Opinion Columns & Blogs

The seeker and the believer

It’s so easy to confuse the two. For example, when I’m discussing the resurrection of Jesus with my friend, Bob and I’m wearing my seeker hat and Bob’s wearing his believer hat, we’re not communicating. I’m looking for clues; he doesn’t need any clues. It may seem to an outsider we’re discussing the same thing. We’re not.

For Bob, St. Paul and the gospels are sufficient. Even though Paul describes a spiritual resurrection and the gospels go to great pains to make it a physical one, believers can synthesize all the textual contradictions, smooth out all the inconsistencies, and simply believe it. Bob can do that. Bob doesn’t need facts or data or witnesses; he uses stories or parables or metaphors to describe the details of his belief. All my believer friends do this, including the gospel writers.

But the seeker examines every clue. I remember when my professor, Dr. Pat Skehan, told us about the Dead Sea Scrolls. He had slides that showed the caves in the Qumran mountain side where the Essene monks had hidden the scrolls in the year 70 CE., and then had waited patiently for the Roman troops to pass them by. But the troops slaughtered them, and the scrolls lay hidden in copper jars until Dr. Skehan and a few other archeologists dug them up in 1956.

That story was difficult to believe. Almost 2,000 years had passed, and I was supposed to believe the scrolls were still there! But then a few weeks later, Dr. Skehan brought one of the fragments to class. It was in a small clear plastic container, and he placed it on the desk in front of us. I picked it up and I could easily read the Hebrew letters. I was holding a document that had been written sometime before the birth of Jesus; no need for faith anymore. I had the truth.

Both the seeker and the believer talk about truth. But here again, there’s a huge difference. The seeker will couch his truth in doubt and uncertainty because he’s always looking for more, but the believer shuns doubt like the plague and claims his truth is complete because revelation is now closed. The seeker, like Dr. Skehan, accepts the data at face value but he doubts this is all there is. The believer, like Bob, claims he has the total truth; there can’t be any more.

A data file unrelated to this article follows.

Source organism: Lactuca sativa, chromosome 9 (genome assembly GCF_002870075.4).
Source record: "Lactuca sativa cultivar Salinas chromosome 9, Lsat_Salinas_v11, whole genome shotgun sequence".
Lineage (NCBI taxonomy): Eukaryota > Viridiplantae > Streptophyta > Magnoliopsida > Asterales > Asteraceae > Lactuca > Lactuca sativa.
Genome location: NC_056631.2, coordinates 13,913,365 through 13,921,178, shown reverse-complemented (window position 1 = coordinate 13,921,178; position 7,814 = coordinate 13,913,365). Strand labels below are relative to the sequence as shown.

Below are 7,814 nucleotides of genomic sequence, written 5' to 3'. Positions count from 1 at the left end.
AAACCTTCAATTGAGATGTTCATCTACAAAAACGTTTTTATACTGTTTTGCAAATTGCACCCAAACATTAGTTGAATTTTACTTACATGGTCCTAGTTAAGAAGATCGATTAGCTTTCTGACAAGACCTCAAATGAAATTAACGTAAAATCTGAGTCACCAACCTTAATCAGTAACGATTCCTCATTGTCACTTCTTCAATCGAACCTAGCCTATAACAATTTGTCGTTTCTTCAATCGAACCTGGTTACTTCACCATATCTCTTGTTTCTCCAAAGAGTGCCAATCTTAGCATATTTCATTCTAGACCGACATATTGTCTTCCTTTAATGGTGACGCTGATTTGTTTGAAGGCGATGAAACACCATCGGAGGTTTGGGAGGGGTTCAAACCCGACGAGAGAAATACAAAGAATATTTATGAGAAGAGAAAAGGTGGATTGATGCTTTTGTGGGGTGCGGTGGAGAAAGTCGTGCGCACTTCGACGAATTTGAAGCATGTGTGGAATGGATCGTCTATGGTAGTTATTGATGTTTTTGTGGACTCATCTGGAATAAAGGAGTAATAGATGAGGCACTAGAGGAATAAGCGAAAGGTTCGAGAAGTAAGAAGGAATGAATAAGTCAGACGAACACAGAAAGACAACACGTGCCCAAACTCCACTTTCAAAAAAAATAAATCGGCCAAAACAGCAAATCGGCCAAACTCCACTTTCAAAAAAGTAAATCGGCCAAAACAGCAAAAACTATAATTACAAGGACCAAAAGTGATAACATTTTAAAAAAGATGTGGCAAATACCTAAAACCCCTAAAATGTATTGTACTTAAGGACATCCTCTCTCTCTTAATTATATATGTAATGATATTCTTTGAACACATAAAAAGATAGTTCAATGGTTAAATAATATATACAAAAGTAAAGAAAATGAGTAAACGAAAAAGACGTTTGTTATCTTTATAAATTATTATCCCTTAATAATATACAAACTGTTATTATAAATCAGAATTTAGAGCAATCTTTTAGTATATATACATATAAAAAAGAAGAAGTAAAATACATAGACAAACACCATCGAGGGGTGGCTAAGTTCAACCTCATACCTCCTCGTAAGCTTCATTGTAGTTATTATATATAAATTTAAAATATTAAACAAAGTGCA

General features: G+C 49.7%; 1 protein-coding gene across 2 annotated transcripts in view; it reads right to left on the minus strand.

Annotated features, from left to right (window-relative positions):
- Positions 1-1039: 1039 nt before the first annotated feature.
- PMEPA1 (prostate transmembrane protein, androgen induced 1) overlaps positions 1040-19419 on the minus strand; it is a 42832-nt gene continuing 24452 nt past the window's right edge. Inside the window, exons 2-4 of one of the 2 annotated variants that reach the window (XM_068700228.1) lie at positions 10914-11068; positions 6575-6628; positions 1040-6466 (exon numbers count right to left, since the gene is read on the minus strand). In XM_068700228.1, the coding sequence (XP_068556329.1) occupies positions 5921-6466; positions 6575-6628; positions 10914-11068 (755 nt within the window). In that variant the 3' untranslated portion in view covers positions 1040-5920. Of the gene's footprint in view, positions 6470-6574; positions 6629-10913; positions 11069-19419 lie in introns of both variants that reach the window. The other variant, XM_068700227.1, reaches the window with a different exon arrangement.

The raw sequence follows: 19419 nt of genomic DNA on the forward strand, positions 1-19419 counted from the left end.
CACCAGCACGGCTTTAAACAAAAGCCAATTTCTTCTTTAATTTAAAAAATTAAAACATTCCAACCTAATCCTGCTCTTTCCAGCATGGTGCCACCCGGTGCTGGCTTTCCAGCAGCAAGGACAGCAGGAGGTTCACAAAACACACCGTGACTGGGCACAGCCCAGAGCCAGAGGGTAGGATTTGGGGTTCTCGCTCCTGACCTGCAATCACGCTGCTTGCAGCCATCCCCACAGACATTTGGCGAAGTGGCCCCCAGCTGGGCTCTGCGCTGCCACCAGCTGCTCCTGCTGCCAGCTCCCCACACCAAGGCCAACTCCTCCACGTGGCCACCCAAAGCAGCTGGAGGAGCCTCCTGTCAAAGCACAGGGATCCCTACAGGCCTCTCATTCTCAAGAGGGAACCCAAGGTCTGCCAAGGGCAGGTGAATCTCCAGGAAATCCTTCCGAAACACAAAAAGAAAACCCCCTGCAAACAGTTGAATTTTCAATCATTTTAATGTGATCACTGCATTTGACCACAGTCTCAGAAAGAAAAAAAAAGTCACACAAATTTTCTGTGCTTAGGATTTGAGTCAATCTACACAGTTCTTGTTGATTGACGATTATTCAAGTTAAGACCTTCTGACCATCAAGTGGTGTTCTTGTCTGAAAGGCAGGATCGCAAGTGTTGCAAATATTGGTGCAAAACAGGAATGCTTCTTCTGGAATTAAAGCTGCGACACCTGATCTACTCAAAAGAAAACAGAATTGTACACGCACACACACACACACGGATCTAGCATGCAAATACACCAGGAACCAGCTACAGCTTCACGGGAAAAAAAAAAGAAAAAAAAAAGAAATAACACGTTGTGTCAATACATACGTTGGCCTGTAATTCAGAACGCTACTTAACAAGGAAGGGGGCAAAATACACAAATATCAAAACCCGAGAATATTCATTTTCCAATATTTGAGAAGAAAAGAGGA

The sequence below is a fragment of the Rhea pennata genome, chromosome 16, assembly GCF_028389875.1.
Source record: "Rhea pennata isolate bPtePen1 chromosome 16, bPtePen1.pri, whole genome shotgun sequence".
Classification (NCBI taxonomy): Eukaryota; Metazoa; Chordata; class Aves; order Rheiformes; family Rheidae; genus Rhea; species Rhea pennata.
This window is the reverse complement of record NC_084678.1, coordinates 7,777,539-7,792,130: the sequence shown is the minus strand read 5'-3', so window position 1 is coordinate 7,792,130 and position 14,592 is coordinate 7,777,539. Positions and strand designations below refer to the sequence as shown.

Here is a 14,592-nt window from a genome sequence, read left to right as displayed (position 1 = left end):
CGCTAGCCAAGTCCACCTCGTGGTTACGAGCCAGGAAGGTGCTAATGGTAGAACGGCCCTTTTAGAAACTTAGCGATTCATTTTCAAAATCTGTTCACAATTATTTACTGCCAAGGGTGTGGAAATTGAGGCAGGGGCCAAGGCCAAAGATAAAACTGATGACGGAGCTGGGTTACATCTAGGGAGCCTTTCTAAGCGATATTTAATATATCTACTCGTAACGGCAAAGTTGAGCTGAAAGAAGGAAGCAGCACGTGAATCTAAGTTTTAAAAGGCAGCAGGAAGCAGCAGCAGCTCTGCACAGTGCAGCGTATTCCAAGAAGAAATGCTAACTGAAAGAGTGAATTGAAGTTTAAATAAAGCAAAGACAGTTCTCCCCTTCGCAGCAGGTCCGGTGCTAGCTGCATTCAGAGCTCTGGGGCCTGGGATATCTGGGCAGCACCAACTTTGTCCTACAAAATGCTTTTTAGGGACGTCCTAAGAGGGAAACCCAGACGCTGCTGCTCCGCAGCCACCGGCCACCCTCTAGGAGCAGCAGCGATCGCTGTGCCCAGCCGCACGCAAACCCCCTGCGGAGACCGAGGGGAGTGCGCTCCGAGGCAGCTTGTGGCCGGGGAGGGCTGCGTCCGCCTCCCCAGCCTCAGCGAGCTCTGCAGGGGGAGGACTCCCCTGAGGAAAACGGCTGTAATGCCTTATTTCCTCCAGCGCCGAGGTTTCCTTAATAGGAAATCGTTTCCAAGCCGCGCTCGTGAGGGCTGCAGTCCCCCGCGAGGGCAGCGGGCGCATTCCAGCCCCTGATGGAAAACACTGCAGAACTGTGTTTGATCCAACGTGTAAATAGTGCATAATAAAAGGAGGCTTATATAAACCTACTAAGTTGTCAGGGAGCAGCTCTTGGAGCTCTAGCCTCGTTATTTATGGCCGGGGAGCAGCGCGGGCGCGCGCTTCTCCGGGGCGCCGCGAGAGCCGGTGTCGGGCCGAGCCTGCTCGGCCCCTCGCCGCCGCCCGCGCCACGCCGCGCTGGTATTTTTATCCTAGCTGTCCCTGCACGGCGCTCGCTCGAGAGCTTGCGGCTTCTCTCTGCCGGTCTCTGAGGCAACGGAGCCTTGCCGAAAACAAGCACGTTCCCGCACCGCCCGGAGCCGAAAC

I understand. When Bob says, “Jesus was born of a virgin to fulfill the prophesy of Isaiah 7:14,” I don’t argue. He believes it because he read it in the first chapter of Matthew’s gospel. Two hundred years ago, scripture scholars began to disclose that Isaiah was talking about a pregnant girl (ha almah) in the King’s court, not a virgin (bethulah), and Matthew’s “prophesy” was just one of five Old Testament stories Matthew uses to highlight the importance of Jesus. But for believers like Bob, this historical research is irrelevant; he has the faith.

There’s nothing wrong with faith. All of us grew up believing our parents and pastors and teachers. We didn’t need proof until we grew older and began to realize that these pillars of truth in our early lives were not infallible. At this point, we had a choice. We could:

▪  Believe without proof. Two billion believers: Christians, Jews, Muslim, Baha’i, etc., adopt this kind of blind faith.

<bullet> Quit believing. Over a billion people were believers who gave up after simply trying to find reasonable and logical answers to their questions.

<bullet> Believe while continuing to seek. More and more progressive seekers are joining hands in their search for legitimate historical facts which enrich their faith and allow it to grow.

This is the core of the problem: Is faith static or can it grow and change? For example, archeologists have uncovered several more gospels than the four in our Bible; should we discard them? Are we satisfied we have all of revelation and we don’t need any of the 114 “Jesus-sayings” in the gospel of Thomas? The Council of Nicaea may satisfy you. Not me.